Strong Safety: Tom Zbikowski / Sergio Brown / Ray Herring

What this means: Herring had been ahead of Brown on the depth chart before, but Zbikowski rarely comes off the field except to bring in an extra cornerback, and so it’s hard to see this as a very big deal. (By Somogyi’s count, Herring had played a total of 6:23 at safety through the first five games, and the game participation statistics don’t show him as having played at all the past two weeks, even on special teams.) It’s perhaps worth noting, though, that there had been some whispers that Brown might be unhappy with his roles on the team and thinking of leaving, so the fact that he’s moved up on the depth chart may make him feel a bit better about his future.

Place-Kicker: Brandon Walker / Nate Whitaker

What this means: After he won the kicking competition this past week and hit two field goals, including a 48-yarder, against UCLA, there was little doubt that Walker would be ND’s placekicker for the foreseeable future. Whitaker will still handle kickoffs, though.

Punter: Geoff Price / Eric Maust

What this means: Maust replaced Price in the Michigan State game and handled the punts against Purdue, but Price returned last week and had a strong game. Weis said today that Price’s biggest problem has been with inconsistency:

We all know that he’s got the leg that can hit the ball 70 yards. But when you go out in the game and hit two or three crummy ones and then drop a snap on top of it, at that position you can’t hide.

I never call a player out, but there’s certain positions, the quarterback throws three interceptions, everybody in the stands sees it. An offensive lineman misses three blocks, you might not see it, depending on what happened on the play. But when a punter is out there and the ball goes 25 or 30 yards, it’s tough to hide that.

But I think that he’s really working on his consistency. I think that last week with the exception of one kick that he didn’t hit very well, I think that he kicked — he punted nine times and I think he had a very, very good day.

Hopefully Price can return to the consistently excellent performance we saw in 2006 that made him a preseason All-American candidate this year.

Anyway, that’s all I see for now. I’ll try to find some time tomorrow to write something about BC.

Giveaway

Sunday, September 30th, 2007

Once we get past a 23-0 halftime deficit, a yet-again woeful running game, and the ongoing struggles of the ND secondary (in the first half, anyway), there are lots of different “glass is half-full” kinds of ways for Irish fans to conceptualize yesterday’s loss.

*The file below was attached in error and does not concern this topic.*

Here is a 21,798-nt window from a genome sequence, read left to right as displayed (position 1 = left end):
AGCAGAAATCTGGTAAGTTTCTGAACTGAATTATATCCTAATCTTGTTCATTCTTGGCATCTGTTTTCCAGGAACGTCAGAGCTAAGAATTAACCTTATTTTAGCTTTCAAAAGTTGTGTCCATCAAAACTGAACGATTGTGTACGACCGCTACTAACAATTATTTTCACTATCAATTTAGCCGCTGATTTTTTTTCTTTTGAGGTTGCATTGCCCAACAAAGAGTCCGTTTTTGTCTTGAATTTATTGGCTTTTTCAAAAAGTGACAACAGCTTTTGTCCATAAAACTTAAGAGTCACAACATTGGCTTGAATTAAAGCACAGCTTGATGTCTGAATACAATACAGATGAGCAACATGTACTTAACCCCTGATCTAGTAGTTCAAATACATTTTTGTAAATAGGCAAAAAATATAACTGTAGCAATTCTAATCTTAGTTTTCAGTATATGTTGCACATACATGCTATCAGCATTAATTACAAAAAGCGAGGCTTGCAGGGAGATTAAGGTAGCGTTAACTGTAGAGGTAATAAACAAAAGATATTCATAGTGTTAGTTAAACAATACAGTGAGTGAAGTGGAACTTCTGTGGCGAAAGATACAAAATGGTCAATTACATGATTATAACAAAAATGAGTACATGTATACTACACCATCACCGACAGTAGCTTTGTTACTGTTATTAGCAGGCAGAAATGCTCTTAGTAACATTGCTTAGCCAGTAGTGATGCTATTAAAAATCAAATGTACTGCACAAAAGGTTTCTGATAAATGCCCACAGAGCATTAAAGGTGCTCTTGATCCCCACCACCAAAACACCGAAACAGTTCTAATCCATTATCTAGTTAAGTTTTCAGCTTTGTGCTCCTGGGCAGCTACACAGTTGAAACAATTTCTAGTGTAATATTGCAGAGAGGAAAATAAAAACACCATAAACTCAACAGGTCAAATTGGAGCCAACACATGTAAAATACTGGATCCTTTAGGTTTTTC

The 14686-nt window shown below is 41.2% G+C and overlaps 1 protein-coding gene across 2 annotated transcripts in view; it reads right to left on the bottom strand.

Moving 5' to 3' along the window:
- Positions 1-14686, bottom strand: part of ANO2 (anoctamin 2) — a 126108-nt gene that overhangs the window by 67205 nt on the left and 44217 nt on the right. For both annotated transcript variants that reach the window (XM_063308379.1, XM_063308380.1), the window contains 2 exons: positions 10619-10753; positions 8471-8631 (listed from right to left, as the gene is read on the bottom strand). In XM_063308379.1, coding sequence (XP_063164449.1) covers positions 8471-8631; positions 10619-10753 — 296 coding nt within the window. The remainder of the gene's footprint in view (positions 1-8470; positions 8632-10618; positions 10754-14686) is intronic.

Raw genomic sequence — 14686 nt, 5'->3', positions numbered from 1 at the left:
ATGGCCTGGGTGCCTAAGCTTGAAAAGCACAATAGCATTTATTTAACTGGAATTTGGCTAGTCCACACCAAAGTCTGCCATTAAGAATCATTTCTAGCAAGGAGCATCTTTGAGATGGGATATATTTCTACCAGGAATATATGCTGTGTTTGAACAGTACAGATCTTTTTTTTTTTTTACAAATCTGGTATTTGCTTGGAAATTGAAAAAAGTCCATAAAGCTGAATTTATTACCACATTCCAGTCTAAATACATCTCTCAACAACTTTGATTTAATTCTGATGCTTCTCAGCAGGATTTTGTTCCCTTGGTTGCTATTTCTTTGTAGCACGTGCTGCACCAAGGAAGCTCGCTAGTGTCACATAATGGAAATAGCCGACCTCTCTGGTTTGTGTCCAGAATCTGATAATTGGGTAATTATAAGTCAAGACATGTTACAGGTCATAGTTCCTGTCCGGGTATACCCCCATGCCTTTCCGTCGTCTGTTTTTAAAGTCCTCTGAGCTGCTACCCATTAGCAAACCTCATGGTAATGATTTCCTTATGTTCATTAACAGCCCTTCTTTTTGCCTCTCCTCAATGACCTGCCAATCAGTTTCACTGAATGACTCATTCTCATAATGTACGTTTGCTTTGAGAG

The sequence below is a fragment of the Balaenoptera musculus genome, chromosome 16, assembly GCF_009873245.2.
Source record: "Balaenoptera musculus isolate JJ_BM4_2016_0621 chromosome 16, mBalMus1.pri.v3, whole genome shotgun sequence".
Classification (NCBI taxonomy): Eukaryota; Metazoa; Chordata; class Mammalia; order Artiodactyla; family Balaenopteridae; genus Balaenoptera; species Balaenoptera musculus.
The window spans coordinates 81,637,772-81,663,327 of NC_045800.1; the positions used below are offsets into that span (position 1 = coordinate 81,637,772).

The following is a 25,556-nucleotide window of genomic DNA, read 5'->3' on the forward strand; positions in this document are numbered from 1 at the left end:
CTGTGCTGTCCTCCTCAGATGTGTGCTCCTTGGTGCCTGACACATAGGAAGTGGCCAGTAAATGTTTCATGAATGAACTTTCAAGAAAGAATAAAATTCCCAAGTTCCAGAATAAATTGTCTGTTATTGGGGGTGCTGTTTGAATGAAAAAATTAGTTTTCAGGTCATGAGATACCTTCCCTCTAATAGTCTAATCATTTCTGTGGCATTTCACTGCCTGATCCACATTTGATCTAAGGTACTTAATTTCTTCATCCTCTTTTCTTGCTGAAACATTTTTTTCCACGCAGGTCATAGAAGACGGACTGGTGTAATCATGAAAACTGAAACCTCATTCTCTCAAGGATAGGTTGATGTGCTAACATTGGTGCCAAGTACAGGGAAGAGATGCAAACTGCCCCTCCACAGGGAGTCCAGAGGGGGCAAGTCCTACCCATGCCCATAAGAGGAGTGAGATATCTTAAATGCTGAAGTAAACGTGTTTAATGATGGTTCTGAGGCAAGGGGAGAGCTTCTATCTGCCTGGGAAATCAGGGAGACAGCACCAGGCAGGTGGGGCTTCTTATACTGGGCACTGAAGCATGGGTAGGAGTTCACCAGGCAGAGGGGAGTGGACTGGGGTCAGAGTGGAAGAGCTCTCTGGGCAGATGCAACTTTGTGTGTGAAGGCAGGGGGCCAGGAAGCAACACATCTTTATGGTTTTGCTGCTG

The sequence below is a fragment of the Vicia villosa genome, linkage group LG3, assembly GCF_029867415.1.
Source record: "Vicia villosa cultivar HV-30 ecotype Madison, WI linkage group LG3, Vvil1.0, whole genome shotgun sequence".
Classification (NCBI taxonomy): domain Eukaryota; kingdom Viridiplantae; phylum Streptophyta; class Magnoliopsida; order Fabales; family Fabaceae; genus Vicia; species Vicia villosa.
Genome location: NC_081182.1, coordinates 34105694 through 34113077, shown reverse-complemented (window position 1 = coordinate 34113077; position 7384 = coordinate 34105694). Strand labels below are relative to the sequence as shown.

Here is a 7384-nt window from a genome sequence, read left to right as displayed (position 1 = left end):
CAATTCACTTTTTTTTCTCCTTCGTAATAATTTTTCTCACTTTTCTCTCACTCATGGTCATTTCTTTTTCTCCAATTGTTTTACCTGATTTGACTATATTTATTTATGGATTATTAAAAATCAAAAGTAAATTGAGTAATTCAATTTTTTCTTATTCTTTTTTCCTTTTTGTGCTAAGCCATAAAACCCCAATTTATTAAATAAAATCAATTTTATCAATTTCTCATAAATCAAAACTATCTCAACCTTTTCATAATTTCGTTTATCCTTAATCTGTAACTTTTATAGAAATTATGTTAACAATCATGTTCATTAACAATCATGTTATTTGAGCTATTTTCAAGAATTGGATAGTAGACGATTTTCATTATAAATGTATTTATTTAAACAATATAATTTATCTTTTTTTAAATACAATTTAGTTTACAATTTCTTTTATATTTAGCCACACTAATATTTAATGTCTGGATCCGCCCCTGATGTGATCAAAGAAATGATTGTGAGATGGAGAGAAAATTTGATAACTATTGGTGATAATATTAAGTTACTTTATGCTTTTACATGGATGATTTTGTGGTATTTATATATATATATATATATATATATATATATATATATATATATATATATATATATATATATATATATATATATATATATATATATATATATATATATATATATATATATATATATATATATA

One possibility, taken up for instance over at Classic Ground, would be to think of the game as a coming-out party for ND’s underclassman wide receivers: seven catches for 93 yards by sophomore Robby Parris, six for 68 yards and a touchdown for freshman Duval Kamara, three for 104 yards and a touchdown - plus another where he could have taken it to the house but was underthrown - by freshman Golden Tate, and four catches for 37 yards by sophomore George West. (Junior David Grimes (three catches for 34 yards in the first half before going out with an injury) and fifth-year senior tight end John Carlson (five catches for 30 yards and a great leaping grab to give Jimmy Clausen his first career TD pass - the video is here) also had strong games.)

We could also talk about the play of the defensive line: Trevor Laws (six tackles, three for a loss and one sack) and the much-maligned John Ryan (also six tackles, two for a loss and one sack, starting in the place of the injured Justin Brown) both played tremendously, as did linebacker Joe Brockington, who led the team with nine total tackles. (As I noted yesterday, for some reason Derrell Hand, last week’s replacement for Brown, didn’t see the field at all. No word yet on any possible reasons for this.)

Another possibility, which is pretty ridiculous by my lights, focuses on the strong play of Evan Sharpley, and even argues that Clausen, despite having almost the same numbers, should be benched.

Meanwhile, a somewhat different way to think about Saturday’s storyline, exemplified by OCDomer’s post on the game, turns to the stat sheet to highlight the ways the Irish have improved, but also to bring out the extent to which having lost that game should be regarded as a disappointment rather than a sort of moral victory.

I think this last approach is pretty much the right one, though I want to take it in a somewhat different direction. Last week one of the ways I broke down the game was in terms of what I called Inexcusables: “a tendency for stupid mistakes, bad penalties, and other sorts of errors that are frankly inexcusable for a top-flight team (think Justin Brown getting tossed out of the GT game, Travis Thomas getting into a fistfight against PSU, and so on).” When I look back at the Purdue game and the sorts of mistakes that the Irish made, what I see is a case where what clearly could have been a win against a top-25 team turned into yet another disappointing loss, thanks in this case to many instances of the sorts of mental and physical mistakes that have no place on a top-flight team.

Based on my back-of-the-envelope notes, here’s a narration of some of the key “Inexcusables” from the first half:

  • On the first series of Purdue’s opening drive, the Boilermakers faced third down and two yards to go from the Irish 44 yard line. Curtis Painter was sacked on the play, but freshman linebacker Kerry Neal, who didn’t factor in on the sack, was caught offsides, giving Purdue a free first down. This drive ultimately led to a field goal, and a 3-0 lead for the Boilermakers.